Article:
It comes in orange, yellow, brown, red, and sometimes green. It’s considered a fossil rather than a mineral, but it is sold as a gemstone. It’s used in both jewelry and decorations. Yes, this week we are talking about the unusual stone known as amber.
Photo by Natalia Soto.
It’s fossilized tree sap.
Amber is formed from the fossilized remains of tree sap, mostly coming from the bark of the tree. Eventually the tree in question got buried in sedimentary layers, where the sap hardened and crystallized. The process from tree sap to amber takes from 2 to 10 million years. Most of the amber that we find today comes from Eocene time.
It holds an electric charge under certain conditions.
Amber can acquire a static electric charge from being separated from a substance such as wool. The process of something becoming electrically charged when separated from a different material it was in contact with is known as the triboelectric effect, and amber is particularly good at this.
The concept of Jurassic Park is actually impossible.
The whole plot of the movie Jurassic Park is that dinosaur DNA has been extracted from the blood found in mosquitos trapped in amber and used to clone the various monsters of the film. This actually could never happen in real life. Both blood and DNA degrade over time. Considering that dinosaurs were alive millions of years ago, there probably is nothing left to use for cloning in the first place.
Modern witches have many uses for amber.
Wiccans and other pagans use amber for luck, healing, strength, protection, beauty, and love. Necklaces are said to provide protection, especially for children. Witches claim that amber beads or stones strengthen spells and magical workings. Fertility amulets are also made of amber.
The incense is not the same as the gem.
Though it is made from sap as well. Resins from plants such as myrrh and frankincense are mixed together to create this kind of incense. It is crushed, heated, and then cooled to form a crystallized amber-like material. This can be burned over charcoal for a piney scent.
There are a lot of fakes out there.
Fake ambers are made from all sorts of different sources, including various resins, plastics, and glasses. They are often sold in New Age stores as genuine amber, but the real stuff is usually much more expensive and harder to find. If you are looking for the genuine article, be careful.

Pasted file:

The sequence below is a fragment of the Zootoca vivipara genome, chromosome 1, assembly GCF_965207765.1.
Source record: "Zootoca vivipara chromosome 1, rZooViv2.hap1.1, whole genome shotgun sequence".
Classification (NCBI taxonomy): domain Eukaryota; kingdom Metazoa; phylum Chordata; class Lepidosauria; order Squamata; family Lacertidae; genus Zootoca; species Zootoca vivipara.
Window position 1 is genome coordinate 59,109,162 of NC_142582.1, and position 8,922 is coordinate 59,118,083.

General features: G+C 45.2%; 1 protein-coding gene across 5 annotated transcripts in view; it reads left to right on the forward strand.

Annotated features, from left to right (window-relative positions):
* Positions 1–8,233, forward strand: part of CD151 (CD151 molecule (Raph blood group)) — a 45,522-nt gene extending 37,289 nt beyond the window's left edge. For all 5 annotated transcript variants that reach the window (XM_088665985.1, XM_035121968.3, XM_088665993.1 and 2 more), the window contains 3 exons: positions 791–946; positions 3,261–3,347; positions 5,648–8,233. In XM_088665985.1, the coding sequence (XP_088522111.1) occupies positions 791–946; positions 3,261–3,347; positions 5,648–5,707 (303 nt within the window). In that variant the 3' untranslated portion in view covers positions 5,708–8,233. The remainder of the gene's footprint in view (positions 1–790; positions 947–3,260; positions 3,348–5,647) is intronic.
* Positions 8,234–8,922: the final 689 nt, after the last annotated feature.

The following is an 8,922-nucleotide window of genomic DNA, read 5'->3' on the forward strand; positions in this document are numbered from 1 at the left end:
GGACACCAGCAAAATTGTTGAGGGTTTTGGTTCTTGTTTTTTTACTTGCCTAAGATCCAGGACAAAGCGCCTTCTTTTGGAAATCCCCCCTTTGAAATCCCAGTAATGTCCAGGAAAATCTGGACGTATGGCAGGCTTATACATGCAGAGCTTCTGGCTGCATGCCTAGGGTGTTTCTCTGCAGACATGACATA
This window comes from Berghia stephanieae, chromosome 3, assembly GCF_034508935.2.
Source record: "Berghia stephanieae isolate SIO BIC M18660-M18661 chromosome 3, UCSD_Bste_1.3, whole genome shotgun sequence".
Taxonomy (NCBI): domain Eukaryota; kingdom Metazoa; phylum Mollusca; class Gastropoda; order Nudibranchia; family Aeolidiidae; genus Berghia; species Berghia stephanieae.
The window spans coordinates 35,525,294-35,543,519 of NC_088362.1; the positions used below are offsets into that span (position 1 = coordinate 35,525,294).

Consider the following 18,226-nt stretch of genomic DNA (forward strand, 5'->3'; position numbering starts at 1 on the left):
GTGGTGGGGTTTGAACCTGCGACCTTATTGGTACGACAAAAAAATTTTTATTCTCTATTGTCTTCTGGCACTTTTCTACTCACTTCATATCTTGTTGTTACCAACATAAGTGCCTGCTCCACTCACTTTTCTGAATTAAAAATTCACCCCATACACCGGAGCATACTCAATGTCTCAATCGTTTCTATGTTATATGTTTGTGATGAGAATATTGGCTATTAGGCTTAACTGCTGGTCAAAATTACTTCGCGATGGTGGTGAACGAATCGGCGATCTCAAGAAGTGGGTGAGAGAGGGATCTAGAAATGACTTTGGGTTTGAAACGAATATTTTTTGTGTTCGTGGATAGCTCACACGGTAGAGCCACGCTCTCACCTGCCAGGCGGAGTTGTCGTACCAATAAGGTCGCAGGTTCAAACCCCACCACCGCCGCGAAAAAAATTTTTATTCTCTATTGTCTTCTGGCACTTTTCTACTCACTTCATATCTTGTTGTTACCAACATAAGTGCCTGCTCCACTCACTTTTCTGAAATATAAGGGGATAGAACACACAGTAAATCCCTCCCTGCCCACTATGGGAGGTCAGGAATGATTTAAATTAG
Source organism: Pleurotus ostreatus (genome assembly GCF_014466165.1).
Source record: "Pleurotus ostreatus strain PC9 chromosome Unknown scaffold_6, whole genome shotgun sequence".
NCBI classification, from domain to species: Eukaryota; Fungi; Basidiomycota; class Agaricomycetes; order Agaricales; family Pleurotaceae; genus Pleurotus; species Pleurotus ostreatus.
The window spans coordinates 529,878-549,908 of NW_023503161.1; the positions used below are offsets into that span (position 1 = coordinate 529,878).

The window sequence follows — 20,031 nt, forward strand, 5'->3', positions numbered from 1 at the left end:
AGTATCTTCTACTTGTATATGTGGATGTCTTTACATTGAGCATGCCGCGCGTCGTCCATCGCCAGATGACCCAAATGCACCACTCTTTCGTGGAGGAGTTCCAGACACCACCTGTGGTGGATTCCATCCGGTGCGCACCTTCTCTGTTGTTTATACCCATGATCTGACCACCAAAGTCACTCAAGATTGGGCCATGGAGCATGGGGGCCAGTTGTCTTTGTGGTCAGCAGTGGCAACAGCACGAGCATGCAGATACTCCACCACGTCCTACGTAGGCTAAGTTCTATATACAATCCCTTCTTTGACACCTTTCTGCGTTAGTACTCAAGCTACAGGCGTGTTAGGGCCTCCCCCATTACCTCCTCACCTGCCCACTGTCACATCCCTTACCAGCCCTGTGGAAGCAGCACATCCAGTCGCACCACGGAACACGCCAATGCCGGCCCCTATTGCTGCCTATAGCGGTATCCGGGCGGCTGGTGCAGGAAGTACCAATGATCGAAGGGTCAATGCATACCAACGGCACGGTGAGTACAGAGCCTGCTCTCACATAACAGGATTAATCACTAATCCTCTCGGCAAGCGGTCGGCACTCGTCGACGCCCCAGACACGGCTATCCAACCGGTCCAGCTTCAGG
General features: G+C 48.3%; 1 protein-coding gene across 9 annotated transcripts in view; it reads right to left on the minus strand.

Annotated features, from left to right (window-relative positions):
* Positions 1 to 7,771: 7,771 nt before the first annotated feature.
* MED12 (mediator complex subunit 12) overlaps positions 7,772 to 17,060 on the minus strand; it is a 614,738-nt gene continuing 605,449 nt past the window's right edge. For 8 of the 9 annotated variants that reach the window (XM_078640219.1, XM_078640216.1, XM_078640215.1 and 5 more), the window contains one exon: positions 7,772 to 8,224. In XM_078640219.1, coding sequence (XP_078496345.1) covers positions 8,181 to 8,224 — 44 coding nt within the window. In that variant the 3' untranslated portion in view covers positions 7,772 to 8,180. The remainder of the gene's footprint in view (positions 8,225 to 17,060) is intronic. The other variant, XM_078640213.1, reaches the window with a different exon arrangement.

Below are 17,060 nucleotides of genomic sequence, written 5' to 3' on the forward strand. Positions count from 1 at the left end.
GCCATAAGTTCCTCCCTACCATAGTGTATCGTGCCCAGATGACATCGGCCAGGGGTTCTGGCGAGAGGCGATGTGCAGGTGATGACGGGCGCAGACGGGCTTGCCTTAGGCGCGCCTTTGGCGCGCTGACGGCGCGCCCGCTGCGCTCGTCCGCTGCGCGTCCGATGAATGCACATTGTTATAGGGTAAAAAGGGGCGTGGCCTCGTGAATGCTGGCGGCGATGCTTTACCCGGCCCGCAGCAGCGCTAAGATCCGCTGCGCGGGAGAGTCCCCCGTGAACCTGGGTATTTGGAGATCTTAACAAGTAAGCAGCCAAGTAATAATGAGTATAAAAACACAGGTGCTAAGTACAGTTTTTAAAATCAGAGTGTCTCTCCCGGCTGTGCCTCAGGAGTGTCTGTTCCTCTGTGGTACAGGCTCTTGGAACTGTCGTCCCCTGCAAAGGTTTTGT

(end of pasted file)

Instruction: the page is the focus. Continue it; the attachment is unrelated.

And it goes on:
It sometimes contains fossils.
If you’ve ever seen a collection of sap on a tree, you may have observed its tendency to trap bugs, plants, and other matter. This is exactly what happened millions of years ago to the various items now found trapped inside amber stones. Some of the most interesting things found in amber include dinosaur feathers, ancient salamanders and geckos, a 100 million year old spider attacking a wasp, and a 20 million year old flea infected with plague.
It was admired in ancient times.
Ancient Egypt and China used quite a bit of amber jewelry. Beads and amulets have been found at gravesites in Europe dating back to 8,000 BC. Other ancient cultures had a trade of amber rings and beads. Among the many ritual uses of amber were various healing and ceremonial amulets. Some of those uses have been adopted by modern day Wiccans. See the entry above.
An entire palace room was once decorated with amber.
Dubbed the Amber Room, it was decorated with several tons of the gem. It was constructed in 1701 at Charlottenburg Palace but eventually was given to Peter the Great in 1716 and shipped to Russia. In 1941, the Amber Room was looted and carted off by Nazis. Though a replica was constructed in 2003, the original is still missing to this day.
It’s also considered a color.
The official color falls between yellow and orange on the rainbow spectrum, representing the most common color of the gemstone. Amber is often used for warning lights and caution symbols.
I once owned a large chunk of amber with a fossilized termite track inside. I used to use it to raise the fur on my cat, much to his annoyance. Like wool and silk, cat fur seems to be good for charging up amber. Unfortunately I lost this chunk due to circumstances beyond my control (yes, my idiot father was involved), and I have not found a better specimen since. Someday I hope to find another piece, but until then, the fur of all cats is safe.
Getty Center- www.getty.edu
The Virtual Petrified Wood Museum- www.petrifiedwoodmuseum.org
The Guardian- www.theguardian.com
Soul Niche- www.soulniche.com
Earth Archives- www.eartharchives.org
Smithsonian Magazine- www.smithsonianmag.com
Cunningham’s Encyclopedia of Crystal, Gem & Metal Magic, Scott Cunningham, 2003